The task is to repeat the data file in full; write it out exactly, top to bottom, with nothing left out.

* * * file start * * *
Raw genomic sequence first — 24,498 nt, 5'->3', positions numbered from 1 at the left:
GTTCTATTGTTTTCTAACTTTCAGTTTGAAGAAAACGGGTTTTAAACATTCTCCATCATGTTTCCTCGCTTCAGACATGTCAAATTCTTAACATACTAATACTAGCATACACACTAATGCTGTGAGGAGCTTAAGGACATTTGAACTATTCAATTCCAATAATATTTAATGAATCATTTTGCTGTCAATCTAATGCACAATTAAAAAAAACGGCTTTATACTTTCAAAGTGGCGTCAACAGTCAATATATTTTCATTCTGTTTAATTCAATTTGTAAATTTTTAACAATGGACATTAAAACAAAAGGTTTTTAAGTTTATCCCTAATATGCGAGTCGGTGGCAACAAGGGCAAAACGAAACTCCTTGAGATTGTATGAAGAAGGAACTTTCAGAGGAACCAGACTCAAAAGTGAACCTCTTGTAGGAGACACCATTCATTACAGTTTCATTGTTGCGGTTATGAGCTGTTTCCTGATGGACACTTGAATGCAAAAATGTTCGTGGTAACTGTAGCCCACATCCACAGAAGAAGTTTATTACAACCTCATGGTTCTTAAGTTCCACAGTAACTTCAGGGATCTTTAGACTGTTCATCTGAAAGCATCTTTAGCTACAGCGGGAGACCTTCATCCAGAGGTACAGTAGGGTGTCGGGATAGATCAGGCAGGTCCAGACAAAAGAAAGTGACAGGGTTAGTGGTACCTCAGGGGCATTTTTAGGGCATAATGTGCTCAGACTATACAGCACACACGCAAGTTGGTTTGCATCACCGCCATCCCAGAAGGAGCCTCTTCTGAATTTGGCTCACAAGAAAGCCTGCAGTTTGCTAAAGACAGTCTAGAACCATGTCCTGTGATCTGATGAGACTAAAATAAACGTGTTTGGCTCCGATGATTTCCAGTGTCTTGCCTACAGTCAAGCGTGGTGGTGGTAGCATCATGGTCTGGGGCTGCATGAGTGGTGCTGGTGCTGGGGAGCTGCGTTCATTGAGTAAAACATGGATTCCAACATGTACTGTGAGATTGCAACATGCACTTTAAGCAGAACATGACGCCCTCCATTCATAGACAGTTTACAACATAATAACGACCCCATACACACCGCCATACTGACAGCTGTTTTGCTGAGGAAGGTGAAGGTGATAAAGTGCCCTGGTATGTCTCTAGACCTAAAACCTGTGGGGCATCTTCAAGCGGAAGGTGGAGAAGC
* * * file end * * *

Raw genomic sequence first — 24,498 nt, 5'->3', positions numbered from 1 at the left:
GTTCTATTGTTTTCTAACTTTCAGTTTGAAGAAAACGGGTTTTAAACATTCTCCATCATGTTTCCTCGCTTCAGACATGTCAAATTCTTAACATACTAATACTAGCATACACACTAATGCTGTGAGGAGCTTAAGGACATTTGAACTATTCAATTCCAATAATATTTAATGAATCATTTTGCTGTCAATCTAATGCACAATTAAAAAAAACGGCTTTATACTTTCAAAGTGGCGTCAACAGTCAATATATTTTCATTCTGTTTAATTCAATTTGTAAATTTTTAACAATGGACATTAAAACAAAAGGTTTTTAAGTTTATCCCTAATATGCGAGTCGGTGGCAACAAGGGCAAAACGAAACTCCTTGAGATTGTATGAAGAAGGAACTTTCAGAGGAACCAGACTCAAAAGTGAACCTCTTGTAGGAGACACCATTCATTACAGTTTCATTGTTGCGGTTATGAGCTGTTTCCTGATGGACACTTGAATGCAAAAATGTTCGTGGTAACTGTAGCCCACATCCACAGAAGAAGTTTATTACAACCTCATGGTTCTTAAGTTCCACAGTAACTTCAGGGATCTTTAGACTGTTCATCTGAAAGCATCTTTAGCTACAGCGGGAGACCTTCATCCAGAGGTACAGTAGGGTGTCGGGATAGATCAGGCAGGTCCAGACAAAAGAAAGTGACAGGGTTAGTGGTACCTCAGGGGCATTTTTAGGGCATAATGTGCTCAGACTATACAGCACACACGCAAGTTGGTTTGCATCACCGCCATCCCAGAAGGAGCCTCTTCTGAATTTGGCTCACAAGAAAGCCTGCAGTTTGCTAAAGACAGTCTAGAACCATGTCCTGTGATCTGATGAGACTAAAATAAACGTGTTTGGCTCCGATGATTTCCAGTGTCTTGCCTACAGTCAAGCGTGGTGGTGGTAGCATCATGGTCTGGGGCTGCATGAGTGGTGCTGGTGCTGGGGAGCTGCGTTCATTGAGTAAAACATGGATTCCAACATGTACTGTGAGATTGCAACATGCACTTTAAGCAGAACATGACGCCCTCCATTCATAGACAGTTTACAACATAATAACGACCCCATACACACCGCCATACTGACAGCTGTTTTGCTGAGGAAGGTGAAGGTGATAAAGTGCCCTGGTATGTCTCTAGACCTAAAACCTGTGGGGCATCTTCAAGCGGAAGGTGGAGAAGC